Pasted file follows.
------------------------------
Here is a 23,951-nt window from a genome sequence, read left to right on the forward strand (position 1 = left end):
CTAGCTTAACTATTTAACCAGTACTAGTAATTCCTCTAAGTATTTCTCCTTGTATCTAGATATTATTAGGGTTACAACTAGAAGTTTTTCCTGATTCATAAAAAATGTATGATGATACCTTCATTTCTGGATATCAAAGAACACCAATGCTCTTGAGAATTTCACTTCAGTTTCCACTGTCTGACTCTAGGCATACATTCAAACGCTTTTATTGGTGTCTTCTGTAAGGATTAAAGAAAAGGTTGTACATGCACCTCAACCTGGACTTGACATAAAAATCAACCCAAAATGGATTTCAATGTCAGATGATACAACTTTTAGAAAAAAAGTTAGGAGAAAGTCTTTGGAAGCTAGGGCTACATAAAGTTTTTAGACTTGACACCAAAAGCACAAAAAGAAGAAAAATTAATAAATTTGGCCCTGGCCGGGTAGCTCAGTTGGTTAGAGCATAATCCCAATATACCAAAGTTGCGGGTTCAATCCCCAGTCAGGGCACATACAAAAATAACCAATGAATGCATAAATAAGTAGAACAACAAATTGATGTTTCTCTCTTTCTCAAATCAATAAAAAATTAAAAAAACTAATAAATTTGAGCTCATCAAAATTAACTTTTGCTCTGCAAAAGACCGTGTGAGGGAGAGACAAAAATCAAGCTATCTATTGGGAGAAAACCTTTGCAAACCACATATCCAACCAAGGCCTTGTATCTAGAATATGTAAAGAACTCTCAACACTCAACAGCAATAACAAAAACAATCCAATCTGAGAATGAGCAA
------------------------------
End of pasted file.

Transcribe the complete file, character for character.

Here is a 23,951-nt window from a genome sequence, read left to right on the forward strand (position 1 = left end):
CTAGCTTAACTATTTAACCAGTACTAGTAATTCCTCTAAGTATTTCTCCTTGTATCTAGATATTATTAGGGTTACAACTAGAAGTTTTTCCTGATTCATAAAAAATGTATGATGATACCTTCATTTCTGGATATCAAAGAACACCAATGCTCTTGAGAATTTCACTTCAGTTTCCACTGTCTGACTCTAGGCATACATTCAAACGCTTTTATTGGTGTCTTCTGTAAGGATTAAAGAAAAGGTTGTACATGCACCTCAACCTGGACTTGACATAAAAATCAACCCAAAATGGATTTCAATGTCAGATGATACAACTTTTAGAAAAAAAGTTAGGAGAAAGTCTTTGGAAGCTAGGGCTACATAAAGTTTTTAGACTTGACACCAAAAGCACAAAAAGAAGAAAAATTAATAAATTTGGCCCTGGCCGGGTAGCTCAGTTGGTTAGAGCATAATCCCAATATACCAAAGTTGCGGGTTCAATCCCCAGTCAGGGCACATACAAAAATAACCAATGAATGCATAAATAAGTAGAACAACAAATTGATGTTTCTCTCTTTCTCAAATCAATAAAAAATTAAAAAAACTAATAAATTTGAGCTCATCAAAATTAACTTTTGCTCTGCAAAAGACCGTGTGAGGGAGAGACAAAAATCAAGCTATCTATTGGGAGAAAACCTTTGCAAACCACATATCCAACCAAGGCCTTGTATCTAGAATATGTAAAGAACTCTCAACACTCAACAGCAATAACAAAAACAATCCAATCTGAGAATGAGCAA